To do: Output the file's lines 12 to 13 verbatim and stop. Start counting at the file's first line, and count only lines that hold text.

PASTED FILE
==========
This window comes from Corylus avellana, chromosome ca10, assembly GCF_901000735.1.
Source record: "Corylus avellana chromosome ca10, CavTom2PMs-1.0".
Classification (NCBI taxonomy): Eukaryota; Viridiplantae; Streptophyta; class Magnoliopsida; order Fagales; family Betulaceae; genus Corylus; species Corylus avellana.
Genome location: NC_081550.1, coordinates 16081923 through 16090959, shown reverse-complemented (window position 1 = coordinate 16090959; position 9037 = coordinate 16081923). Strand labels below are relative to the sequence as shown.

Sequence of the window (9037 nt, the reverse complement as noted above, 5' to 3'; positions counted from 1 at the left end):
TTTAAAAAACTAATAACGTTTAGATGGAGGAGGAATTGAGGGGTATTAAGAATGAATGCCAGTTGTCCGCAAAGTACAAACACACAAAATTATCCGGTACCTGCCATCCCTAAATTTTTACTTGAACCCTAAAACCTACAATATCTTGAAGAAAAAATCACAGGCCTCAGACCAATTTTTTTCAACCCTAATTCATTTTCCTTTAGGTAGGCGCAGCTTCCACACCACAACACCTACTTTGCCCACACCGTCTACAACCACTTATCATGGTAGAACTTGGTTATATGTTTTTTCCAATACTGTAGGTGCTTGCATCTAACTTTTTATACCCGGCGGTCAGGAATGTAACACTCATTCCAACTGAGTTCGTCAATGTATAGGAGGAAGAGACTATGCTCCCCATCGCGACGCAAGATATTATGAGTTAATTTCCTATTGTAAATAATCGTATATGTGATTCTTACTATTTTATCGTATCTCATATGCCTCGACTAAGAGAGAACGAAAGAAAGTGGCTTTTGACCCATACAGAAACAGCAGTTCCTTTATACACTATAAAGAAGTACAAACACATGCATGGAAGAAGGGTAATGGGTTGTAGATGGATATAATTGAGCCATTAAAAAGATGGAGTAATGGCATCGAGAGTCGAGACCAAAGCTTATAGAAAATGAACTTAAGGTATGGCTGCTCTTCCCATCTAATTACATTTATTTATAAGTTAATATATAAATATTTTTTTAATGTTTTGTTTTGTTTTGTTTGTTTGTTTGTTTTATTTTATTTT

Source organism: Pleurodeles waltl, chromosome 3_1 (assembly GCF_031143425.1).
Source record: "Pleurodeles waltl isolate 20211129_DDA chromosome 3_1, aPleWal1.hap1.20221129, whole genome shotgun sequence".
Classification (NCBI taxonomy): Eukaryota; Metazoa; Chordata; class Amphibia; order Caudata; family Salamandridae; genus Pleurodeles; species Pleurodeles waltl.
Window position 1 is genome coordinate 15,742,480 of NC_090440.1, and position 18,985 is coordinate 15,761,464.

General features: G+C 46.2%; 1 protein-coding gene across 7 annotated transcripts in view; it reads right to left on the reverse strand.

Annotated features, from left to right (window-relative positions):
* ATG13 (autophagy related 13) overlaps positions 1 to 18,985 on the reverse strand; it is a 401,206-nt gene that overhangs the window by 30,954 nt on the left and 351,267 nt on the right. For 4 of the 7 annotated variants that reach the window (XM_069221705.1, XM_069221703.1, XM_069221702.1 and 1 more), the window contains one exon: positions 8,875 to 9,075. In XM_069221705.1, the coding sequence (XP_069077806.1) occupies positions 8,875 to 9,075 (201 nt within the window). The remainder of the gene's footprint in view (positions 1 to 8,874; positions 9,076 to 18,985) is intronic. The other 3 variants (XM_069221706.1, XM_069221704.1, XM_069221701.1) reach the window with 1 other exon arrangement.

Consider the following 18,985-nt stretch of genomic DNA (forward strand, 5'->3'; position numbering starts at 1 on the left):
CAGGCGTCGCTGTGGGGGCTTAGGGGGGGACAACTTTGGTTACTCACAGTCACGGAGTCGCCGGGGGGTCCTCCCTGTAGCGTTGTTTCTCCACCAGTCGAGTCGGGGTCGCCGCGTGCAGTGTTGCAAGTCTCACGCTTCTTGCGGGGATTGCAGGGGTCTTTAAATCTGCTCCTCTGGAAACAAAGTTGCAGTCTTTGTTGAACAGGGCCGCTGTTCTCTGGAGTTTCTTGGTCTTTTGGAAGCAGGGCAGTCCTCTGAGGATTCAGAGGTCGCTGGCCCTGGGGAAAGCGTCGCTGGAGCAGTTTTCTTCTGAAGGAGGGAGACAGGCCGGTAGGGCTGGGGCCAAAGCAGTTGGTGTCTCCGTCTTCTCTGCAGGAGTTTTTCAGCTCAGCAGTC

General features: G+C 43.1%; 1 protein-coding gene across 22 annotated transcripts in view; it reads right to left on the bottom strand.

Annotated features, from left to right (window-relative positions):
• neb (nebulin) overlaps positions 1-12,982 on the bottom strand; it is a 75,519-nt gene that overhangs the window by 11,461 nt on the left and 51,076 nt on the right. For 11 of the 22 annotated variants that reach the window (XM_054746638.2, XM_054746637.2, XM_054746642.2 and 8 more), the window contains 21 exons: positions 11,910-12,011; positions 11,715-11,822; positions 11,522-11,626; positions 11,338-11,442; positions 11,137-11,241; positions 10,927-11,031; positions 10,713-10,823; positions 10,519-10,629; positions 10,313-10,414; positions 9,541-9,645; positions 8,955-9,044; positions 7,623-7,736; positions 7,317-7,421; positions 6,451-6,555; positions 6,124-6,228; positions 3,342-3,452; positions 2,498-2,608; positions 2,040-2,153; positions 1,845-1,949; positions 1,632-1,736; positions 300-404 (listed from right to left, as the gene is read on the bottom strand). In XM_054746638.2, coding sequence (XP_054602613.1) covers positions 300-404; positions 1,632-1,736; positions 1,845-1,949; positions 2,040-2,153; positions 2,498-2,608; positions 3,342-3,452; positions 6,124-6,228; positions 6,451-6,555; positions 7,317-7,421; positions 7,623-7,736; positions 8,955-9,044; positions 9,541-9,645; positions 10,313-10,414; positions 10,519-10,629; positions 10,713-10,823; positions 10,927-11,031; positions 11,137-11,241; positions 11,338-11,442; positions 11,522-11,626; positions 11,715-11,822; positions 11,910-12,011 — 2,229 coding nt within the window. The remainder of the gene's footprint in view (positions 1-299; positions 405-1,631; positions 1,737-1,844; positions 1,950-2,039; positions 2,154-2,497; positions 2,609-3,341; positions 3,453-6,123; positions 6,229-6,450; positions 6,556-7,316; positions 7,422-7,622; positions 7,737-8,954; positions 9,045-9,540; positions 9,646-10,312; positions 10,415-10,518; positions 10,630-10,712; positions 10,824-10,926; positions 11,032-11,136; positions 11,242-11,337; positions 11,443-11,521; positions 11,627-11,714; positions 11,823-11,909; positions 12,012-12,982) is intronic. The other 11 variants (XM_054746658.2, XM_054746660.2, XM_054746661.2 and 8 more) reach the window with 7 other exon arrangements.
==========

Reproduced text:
Annotated features, from left to right (window-relative positions):
* ATG13 (autophagy related 13) overlaps positions 1 to 18,985 on the reverse strand; it is a 401,206-nt gene that overhangs the window by 30,954 nt on the left and 351,267 nt on the right. For 4 of the 7 annotated variants that reach the window (XM_069221705.1, XM_069221703.1, XM_069221702.1 and 1 more), the window contains one exon: positions 8,875 to 9,075. In XM_069221705.1, the coding sequence (XP_069077806.1) occupies positions 8,875 to 9,075 (201 nt within the window). The remainder of the gene's footprint in view (positions 1 to 8,874; positions 9,076 to 18,985) is intronic. The other 3 variants (XM_069221706.1, XM_069221704.1, XM_069221701.1) reach the window with 1 other exon arrangement.